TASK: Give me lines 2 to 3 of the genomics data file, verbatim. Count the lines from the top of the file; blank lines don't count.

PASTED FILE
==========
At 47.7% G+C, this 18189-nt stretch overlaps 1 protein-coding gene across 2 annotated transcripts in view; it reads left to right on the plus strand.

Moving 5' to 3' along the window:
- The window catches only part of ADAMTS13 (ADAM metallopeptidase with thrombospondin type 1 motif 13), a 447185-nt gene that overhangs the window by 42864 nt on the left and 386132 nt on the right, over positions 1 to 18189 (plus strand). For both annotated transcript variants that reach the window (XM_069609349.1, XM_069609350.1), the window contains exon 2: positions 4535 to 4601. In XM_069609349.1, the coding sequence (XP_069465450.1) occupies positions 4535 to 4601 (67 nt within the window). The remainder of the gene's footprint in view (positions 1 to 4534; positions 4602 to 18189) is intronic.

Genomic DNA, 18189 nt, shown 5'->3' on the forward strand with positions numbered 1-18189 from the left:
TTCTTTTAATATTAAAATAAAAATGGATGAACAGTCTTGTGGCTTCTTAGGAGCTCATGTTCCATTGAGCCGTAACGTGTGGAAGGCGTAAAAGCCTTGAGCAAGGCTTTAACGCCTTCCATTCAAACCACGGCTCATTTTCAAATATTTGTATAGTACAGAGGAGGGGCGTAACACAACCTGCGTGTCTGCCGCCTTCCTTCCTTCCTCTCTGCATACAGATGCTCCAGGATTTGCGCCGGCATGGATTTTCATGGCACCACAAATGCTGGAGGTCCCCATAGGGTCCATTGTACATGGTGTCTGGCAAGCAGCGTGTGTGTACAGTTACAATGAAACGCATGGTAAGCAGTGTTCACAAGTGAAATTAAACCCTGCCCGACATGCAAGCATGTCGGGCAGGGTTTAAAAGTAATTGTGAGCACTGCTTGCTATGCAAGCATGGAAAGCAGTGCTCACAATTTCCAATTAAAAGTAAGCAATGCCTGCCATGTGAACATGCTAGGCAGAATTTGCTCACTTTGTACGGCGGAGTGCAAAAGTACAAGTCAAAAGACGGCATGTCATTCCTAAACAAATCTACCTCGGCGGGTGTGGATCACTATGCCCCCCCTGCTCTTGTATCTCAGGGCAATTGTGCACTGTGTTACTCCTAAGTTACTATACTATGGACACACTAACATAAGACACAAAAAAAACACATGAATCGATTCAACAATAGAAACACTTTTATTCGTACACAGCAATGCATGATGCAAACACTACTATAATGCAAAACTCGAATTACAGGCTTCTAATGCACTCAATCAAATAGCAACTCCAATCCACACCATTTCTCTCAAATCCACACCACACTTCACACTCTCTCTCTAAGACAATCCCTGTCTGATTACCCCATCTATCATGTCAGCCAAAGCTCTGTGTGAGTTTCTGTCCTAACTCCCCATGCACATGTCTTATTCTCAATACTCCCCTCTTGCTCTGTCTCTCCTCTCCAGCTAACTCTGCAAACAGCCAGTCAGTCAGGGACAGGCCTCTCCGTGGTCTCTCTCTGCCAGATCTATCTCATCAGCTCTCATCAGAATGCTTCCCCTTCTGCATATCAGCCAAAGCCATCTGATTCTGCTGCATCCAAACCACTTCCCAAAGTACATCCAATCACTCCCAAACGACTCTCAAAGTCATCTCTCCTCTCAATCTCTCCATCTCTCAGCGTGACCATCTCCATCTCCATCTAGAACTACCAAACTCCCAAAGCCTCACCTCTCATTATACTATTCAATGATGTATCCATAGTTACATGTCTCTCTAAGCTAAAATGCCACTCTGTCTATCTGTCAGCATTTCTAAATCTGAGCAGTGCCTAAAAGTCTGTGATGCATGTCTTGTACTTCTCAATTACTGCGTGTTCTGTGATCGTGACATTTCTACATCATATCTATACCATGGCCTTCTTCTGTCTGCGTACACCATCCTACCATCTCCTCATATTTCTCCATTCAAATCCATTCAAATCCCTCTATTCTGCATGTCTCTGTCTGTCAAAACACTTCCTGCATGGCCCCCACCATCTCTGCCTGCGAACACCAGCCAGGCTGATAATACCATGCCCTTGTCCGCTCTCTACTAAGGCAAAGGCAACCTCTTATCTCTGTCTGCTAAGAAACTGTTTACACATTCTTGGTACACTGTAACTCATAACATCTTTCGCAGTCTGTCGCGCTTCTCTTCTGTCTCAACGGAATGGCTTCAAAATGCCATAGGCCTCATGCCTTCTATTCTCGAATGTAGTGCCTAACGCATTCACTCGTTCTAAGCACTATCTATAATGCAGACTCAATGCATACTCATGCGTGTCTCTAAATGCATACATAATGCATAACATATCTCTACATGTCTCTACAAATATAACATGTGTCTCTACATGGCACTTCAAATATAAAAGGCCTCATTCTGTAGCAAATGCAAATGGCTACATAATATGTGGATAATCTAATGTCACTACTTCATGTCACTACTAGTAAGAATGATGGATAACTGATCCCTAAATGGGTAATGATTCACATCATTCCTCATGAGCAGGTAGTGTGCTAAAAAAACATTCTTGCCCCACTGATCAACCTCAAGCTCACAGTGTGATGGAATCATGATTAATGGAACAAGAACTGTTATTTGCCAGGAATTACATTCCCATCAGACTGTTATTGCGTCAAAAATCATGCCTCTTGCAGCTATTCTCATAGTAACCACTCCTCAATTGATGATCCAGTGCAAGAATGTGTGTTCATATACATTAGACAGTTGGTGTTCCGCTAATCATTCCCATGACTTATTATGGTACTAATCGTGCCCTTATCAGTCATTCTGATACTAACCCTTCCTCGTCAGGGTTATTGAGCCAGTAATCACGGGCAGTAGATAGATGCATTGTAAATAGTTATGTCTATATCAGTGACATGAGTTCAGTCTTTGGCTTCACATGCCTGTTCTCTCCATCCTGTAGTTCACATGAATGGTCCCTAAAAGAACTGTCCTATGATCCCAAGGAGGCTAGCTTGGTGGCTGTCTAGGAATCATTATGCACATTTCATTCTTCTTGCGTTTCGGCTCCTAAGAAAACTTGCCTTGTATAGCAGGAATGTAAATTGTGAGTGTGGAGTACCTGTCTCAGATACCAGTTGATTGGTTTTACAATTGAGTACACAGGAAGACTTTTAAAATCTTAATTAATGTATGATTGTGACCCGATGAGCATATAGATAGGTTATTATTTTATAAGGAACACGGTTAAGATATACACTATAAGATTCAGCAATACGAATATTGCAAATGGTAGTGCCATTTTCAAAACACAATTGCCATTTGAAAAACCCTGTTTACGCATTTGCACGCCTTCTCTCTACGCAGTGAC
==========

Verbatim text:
Moving 5' to 3' along the window:
- The window catches only part of ADAMTS13 (ADAM metallopeptidase with thrombospondin type 1 motif 13), a 447185-nt gene that overhangs the window by 42864 nt on the left and 386132 nt on the right, over positions 1 to 18189 (plus strand). For both annotated transcript variants that reach the window (XM_069609349.1, XM_069609350.1), the window contains exon 2: positions 4535 to 4601. In XM_069609349.1, the coding sequence (XP_069465450.1) occupies positions 4535 to 4601 (67 nt within the window). The remainder of the gene's footprint in view (positions 1 to 4534; positions 4602 to 18189) is intronic.